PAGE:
The acceptorless dehydrogenative coupling (ADC) reaction is an efficient method for synthesizing quinoline and its derivatives. In this paper, various substituted quinolines were synthesized from 2-aminobenzyl alcohols and aryl/heteroaryl/alkyl secondary alcohols in one pot via a cyclometalated iridium-catalyzed ADC reaction. This method has some advantages, such as easy availability of raw materials, mild reaction conditions, wide range of substrates, and environmental friendliness which conforms to the principles of green chemistry. Furthermore, a gram-scale experiment with low catalyst loading offers the potential to access the aryl/heteroaryl quinolones in suitable amounts. In addition, the antibacterial and antifungal activities of the synthesized quinolines were evaluated in vitro, and the experimental results showed that the antibacterial activities of compounds 3ab, 3ad, and 3ah against Gram-positive bacteria and compound 3ck against C. albicans were better than the reference drug norfloxacin.
Keywords: acceptorless dehydrogenative coupling reaction; antibacterial; cyclometalated iridium complexes; quinolines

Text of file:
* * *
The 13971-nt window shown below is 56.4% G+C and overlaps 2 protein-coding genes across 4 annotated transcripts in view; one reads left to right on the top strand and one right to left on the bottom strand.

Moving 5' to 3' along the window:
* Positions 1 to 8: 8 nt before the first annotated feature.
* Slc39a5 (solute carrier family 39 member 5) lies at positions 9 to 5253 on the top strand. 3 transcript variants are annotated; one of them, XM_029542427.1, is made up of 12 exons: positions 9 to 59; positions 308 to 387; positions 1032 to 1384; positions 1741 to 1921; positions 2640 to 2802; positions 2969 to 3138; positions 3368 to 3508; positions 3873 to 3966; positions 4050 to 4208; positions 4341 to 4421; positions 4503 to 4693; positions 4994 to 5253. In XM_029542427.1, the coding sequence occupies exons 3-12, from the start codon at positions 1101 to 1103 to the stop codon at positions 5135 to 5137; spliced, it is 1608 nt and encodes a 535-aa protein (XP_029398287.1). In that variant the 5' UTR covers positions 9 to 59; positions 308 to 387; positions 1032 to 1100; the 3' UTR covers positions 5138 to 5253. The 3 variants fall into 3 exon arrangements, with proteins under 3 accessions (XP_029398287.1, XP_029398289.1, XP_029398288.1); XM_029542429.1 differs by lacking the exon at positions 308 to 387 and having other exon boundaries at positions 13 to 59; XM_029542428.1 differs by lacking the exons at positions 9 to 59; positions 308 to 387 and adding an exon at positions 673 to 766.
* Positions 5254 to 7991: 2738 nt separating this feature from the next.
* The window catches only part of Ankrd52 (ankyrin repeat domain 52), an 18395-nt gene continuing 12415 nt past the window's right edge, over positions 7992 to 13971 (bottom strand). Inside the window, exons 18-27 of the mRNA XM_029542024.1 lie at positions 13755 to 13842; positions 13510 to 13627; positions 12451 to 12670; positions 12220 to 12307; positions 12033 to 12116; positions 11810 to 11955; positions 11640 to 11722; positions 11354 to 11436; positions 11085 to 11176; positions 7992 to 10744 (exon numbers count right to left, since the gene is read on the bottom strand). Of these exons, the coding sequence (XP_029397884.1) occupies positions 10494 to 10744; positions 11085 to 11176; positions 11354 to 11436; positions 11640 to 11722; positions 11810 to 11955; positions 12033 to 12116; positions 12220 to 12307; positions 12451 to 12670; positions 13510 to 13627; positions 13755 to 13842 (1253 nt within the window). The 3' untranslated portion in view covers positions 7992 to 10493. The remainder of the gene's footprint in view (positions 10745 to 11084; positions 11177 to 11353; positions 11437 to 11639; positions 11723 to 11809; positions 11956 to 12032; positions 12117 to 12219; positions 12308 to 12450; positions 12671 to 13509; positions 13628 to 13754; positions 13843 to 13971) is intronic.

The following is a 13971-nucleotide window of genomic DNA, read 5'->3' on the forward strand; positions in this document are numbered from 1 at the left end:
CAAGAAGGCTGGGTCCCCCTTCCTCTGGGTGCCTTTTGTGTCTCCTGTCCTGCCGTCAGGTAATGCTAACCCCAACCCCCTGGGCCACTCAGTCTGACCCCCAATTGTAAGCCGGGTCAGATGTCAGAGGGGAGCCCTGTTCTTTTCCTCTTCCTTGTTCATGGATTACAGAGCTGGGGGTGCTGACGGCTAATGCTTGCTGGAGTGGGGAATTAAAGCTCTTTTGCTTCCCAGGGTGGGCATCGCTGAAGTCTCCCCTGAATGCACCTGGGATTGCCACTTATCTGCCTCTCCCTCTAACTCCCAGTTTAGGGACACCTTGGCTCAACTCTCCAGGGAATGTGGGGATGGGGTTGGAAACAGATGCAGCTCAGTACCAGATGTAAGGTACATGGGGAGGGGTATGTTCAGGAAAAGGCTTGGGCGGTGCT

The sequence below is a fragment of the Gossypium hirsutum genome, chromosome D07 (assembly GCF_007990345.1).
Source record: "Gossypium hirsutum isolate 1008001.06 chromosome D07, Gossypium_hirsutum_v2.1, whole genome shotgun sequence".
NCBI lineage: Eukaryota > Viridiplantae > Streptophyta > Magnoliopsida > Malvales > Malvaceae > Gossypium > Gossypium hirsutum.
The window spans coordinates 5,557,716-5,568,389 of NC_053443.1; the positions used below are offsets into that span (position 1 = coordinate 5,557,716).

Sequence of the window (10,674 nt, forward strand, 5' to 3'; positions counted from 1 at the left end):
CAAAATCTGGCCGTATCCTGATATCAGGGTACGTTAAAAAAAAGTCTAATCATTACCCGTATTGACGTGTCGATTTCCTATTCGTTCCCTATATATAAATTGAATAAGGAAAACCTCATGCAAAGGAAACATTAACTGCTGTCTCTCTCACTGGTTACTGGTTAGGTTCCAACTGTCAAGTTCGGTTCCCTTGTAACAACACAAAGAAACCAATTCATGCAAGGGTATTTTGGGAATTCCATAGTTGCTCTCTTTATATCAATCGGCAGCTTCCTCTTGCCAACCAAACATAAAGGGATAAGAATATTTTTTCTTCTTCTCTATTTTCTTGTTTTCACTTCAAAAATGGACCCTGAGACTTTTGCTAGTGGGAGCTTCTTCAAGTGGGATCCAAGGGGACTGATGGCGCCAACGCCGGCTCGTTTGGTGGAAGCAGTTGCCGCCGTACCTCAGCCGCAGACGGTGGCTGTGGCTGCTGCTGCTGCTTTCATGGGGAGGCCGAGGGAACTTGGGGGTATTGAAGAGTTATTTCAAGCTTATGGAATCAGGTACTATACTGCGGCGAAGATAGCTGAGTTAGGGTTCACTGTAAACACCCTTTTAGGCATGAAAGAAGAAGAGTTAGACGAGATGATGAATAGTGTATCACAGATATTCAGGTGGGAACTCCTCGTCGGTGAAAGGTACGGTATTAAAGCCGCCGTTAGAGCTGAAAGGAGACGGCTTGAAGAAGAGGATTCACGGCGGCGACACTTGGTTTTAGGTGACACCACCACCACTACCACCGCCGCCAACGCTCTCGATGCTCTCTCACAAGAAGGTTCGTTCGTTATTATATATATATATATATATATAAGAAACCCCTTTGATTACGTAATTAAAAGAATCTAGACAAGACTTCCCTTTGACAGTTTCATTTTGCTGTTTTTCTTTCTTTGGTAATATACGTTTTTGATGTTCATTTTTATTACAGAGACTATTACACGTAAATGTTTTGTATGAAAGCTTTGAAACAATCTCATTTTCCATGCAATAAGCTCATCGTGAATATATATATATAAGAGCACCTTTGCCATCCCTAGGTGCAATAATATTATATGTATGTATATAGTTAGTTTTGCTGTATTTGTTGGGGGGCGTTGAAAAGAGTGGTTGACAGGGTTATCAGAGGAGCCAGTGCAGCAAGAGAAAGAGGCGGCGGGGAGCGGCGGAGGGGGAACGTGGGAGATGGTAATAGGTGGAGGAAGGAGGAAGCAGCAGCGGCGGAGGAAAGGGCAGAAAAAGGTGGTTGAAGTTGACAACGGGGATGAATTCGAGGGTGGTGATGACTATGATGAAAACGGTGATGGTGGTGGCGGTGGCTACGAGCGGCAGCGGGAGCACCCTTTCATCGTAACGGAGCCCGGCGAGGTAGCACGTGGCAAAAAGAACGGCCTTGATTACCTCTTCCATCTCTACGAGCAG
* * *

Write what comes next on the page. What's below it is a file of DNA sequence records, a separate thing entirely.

As an important class of heterocyclic compounds, quinoline and its derivatives widely exist in natural products. They have a wide range of biological activities, such as antibacterial , anti-inflammatory , antitumor , antihepatitis C (HCV) , antituberculosis (TB) , antimalarial , and anti-Alzheimer's disease (AD) . Among these biological activities, their antibacterial effect is more prominent. As we know, antimicrobial agents are a significant source to overcome bacterial infections, but overuse will lead to drug resistance , so it is necessary to synthesize new antibacterial compounds to overcome this problem. Quinolines whose physical and chemical properties and pharmacological activities could be improved by structural modifications are used as important antibacterial agents. The compounds are characterized by high efficiency, low toxicity, and low residue, and play an important role in pharmacy and medicine. Therefore, it is still of great significance to develop new and broad-spectrum quinoline antibacterial agents, and the research on antibacterial quinolines is one of the most promising and dynamic research fields in contemporary anti-infective therapy. For example, Eswaran's group  synthesized some 1,2,4-triazoquinoline derivatives, and the biological activity evaluation showed that most of the compounds had a higher antibacterial activity (the optimal MIC value was 6.25 mg/mL) against Gram-positive bacteria, Gram-negative bacteria and all tested fungi than the standard ciprofloxacin (Figure 1a). Bodke's group  synthesized a series of carbohydrazide derivatives through reaction of 2-methylbenzofuran-2-quinoline-4-carboxylate with hydrazine hydrate in refluxing ethanol (Figure 1b). All compounds showed higher activity against Staphylococcus aureus than ampicillin and the optimal MIC value was 0.064 mg/mL. In addition, Aravinda's group  prepared 3-(1,3-dioxolan-2-yl)benzo[h]quinolines containing thiol and selenol groups in one pot by microwave irradiation, and tested the antibacterial activity of the compounds. The results showed that the antibacterial effect of some compounds was better than ciprofloxacin (Figure 1c).